Racked is no longer publishing. Thank you to everyone who read our work over the years. The archives will remain available here; for new stories, head over to Vox.com, where our staff is covering consumer culture for The Goods by Vox. You can also see what we’re up to by signing up here.
[Photo via Danica's Daily Bleurgh]
Karl Lagerfeld is hilarious. That is our takeaway from his discussion on the Chanel Contemporary Art Pavilion that just landed in Central Park with architect Zaha Hadid at MoMA yesterday afternoon. Karl arrived in signature Karl attire: black suit, high-necked white button-down shirt, black leather fingerless gloves. (Zaha was wearing some sort of stretchy black ensemble topped with an architectural gray coat.) The talked a bit about how they met—Karl approached Zaha at the Mercer, where they both like to stay when in New York, and told her that he admired her work—then spoke how the idea of the Mobile Art Pavilion came about. Karl: "For me, she is the architect of the 21st century. There was no second option. Zaha Hadid or I'd lose interest in the project." He seemed as excited about working with Zaha as he was about the concept, a futuristic-looking traveling entity of huge volume.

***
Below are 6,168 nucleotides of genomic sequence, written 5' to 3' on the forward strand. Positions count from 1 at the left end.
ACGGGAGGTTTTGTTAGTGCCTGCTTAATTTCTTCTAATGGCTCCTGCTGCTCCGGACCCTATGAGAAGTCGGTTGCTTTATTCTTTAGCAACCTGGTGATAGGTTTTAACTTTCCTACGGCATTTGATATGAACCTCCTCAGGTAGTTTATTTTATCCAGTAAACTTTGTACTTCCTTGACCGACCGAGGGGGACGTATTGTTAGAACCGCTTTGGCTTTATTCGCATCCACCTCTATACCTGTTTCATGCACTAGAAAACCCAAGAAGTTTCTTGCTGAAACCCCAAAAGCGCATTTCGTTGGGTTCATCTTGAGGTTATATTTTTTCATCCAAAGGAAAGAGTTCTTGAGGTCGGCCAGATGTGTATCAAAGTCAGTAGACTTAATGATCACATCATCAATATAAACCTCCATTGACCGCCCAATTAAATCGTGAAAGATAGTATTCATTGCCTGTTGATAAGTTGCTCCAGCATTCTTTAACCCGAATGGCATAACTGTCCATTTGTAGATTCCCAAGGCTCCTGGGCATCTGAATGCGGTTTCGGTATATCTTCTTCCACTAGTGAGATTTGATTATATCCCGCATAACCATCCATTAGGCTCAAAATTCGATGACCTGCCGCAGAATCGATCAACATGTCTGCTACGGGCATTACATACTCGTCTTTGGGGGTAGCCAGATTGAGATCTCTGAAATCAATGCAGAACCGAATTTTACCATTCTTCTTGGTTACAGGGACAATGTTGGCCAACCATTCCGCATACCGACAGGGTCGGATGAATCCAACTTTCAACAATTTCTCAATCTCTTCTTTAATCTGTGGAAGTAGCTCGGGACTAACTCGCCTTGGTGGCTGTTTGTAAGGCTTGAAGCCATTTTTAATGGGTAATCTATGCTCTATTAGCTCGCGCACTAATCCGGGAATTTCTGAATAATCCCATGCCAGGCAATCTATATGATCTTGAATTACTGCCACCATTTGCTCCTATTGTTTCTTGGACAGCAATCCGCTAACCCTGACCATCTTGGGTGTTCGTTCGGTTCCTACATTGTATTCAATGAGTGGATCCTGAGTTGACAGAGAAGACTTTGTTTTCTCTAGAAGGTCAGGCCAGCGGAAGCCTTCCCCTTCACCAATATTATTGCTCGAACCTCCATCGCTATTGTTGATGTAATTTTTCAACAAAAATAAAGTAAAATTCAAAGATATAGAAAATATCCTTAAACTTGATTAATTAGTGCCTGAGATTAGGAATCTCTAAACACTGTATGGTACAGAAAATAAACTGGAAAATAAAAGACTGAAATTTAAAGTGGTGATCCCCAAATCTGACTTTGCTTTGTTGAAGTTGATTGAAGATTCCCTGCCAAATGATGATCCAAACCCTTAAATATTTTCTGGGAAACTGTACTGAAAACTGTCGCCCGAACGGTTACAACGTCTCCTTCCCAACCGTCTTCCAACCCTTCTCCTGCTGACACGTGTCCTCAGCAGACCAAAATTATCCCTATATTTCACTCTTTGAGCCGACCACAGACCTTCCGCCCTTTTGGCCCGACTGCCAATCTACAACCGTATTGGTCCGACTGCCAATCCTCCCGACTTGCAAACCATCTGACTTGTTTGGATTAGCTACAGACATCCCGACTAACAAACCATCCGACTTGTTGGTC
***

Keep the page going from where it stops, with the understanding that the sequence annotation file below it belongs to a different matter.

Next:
Moderator Barry Bergdoll turned the talk to the economy and our "troubled times." Zaha discussed 9/11—when it happened she was actually staying at the Mercer—and how afterward, people thought that no one would want to build towers any more, yet many went up in cities around the world. Karl, "You start to think like this, there will be no projects."
But the most interesting part of the discussion, for us at least, was when the moderator asked Karl if he had any questions for Zaha and he replied, "I never ask questions, I only answer questions." It was kind of like he was joking, and kind of like he wasn't. Zaha, then, spoke up about seeing him arrive at the hotel one day with all his luggage, and asked what exactly he brought with him. Karl, "I work without computers. I bring my favorite books, paper to sketch. Clothes—obviously, I like clothes. And my pharmacy. I feel at home everywhere as long as I can bring everything with me." Then, in an offhand way, he suggested that the pavilion might eventually become someone's summer home. Karl, we'd gladly live in your orb of insanity.
· Inside the Orb of Insanity: Touring the Chanel Mobile Art Pavilion [Racked]